Markets slid into the weekend, sending the majority of stocks lower. But Myriad Genetics (NASDAQ:MYGN) and Pfizer (NYSE:PFE) may see investor interest return after presentations at the American Association for Cancer Research meeting.
Let's look at why the confab that began Saturday in San Diego may have a beneficial impact on these two companies.
Testing one, two, three
Ongoing late-stage clinical studies being conducted by BioMarin (NASDAQ:BMRN), AstraZeneca (NYSE:AZN), and AbbVie (NYSE:ABBV) could have big implications on advancing the opportunities tied to identifying and treating genetic mutations associated with cancer, increasing interest in Myriad Genetics, a hereditary gene testing leader.
All three drug developers are working on products that target a specific mutation to the BRCA gene that is associated with ovarian and breast cancer, and all three are using Myriad's BRACAnalysis to determine whether patients have the particular BRCA gene mutation.
Among the three BRCA therapies, AstraZeneca's Olaparib is the closest to reaching the market, as the European Union could approve the drug for ovarian cancer patients this year. BioMarin's BMN 673 entered phase 3 for BRCA 1 and BRCA 2 breast cancer patients last fall, while AbbVie's Veliparib is a bit further back in phase 2 trials.
However, it's not just BRCA mutations that new gene therapies are targeting. As a result, Myriad is also rolling out hereditary gene tests across colon cancer, lung cancer, prostate cancer, and melanoma.
Of course, Myriad isn't alone in vying for a slice of the gene testing market. If faces competition from a slate of competitors, including diagnostics giant Quest Diagnostics. However, so far those rivals have done little to dent Myriad's growth. Myriad's sales grew over 37% year over year in the last quarter to more than $200 million.
it's likely the buzz surrounding gene testing will continue following Monday's presentation on PARP-inhibiting drugs like those being developed by AstraZeneca, BioMarin, and AbbVie.
Advancing a new breast cancer therapy
Palbociclib is one of Pfizer's most promising drugs, and while the compound has only made its way through midstage trials, results were strong enough to kick off speculation that the FDA may authorize a rolling or conditional filing that wouldn't require the drug to complete a phase 3 trial before being made available to patients.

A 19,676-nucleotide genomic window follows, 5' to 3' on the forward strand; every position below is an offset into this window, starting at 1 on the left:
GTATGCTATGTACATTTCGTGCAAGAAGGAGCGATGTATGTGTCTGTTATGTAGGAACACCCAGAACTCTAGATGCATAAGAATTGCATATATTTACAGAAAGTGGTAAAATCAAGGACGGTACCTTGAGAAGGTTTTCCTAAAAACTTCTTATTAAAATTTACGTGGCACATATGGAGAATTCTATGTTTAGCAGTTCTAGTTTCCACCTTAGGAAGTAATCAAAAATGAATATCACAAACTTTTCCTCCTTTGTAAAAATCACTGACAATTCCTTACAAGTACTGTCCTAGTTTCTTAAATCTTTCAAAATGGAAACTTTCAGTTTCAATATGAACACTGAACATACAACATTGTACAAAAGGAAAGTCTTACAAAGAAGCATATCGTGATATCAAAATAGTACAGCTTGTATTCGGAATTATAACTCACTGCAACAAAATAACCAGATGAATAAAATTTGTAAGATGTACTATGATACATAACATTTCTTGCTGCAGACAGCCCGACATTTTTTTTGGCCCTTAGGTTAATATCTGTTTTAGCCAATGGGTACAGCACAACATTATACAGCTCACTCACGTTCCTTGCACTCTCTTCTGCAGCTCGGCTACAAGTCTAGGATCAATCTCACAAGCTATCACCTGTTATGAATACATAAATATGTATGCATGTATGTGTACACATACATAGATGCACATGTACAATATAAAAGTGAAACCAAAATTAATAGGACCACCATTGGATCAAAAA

The excitement surrounding palbociclib stems from the big unmet need for treatments for ER+ and HER2 negative breast cancer. The World Health Organization estimates 22 million cancer cases will be diagnosed annually within the next 20 years, up from 14 million a year today. ER+ or HER2 negative breast cancer will make up about 60% of those cases.
If palbociclib makes its way through regulators, it would join Xalkori and Inlyta in Pfizer's oncology portfolio. Xalkori and Inlyta sales doubled year over year in the fourth quarter to $200 million, and some industry analysts think palbociclib's total peak sales could be much bigger.
Fool-worthy final thoughts
There's little question that drug development is shifting to targeted therapies geared toward modulating protein expression, or that one of the weapons increasingly deployed in the battle against cancer will be gene analysis. That means there's likely to be a big market opportunity for Myriad, but only if it can out duel competitors like Quest.
Similarly, palbociclib could be just the blockbuster compound Pfizer needs to rejuvenate its sales, but only if it can edge out competing HER2 negative and ER+ therapies in development, including Novartis' LEE011, which entered phase 3 trials in December.
Todd Campbell has no position in any stocks mentioned. Todd owns E.B. Capital Markets, LLC. E.B. Capital's clients may or may not have positions in the companies mentioned. Todd owns Gundalow Advisors, LLC. Gundalow's clients do not have positions in the companies mentioned. The Motley Fool recommends BioMarin Pharmaceutical. Try any of our Foolish newsletter services free for 30 days. We Fools may not all hold the same opinions, but we all believe that considering a diverse range of insights makes us better investors. The Motley Fool has a disclosure policy.
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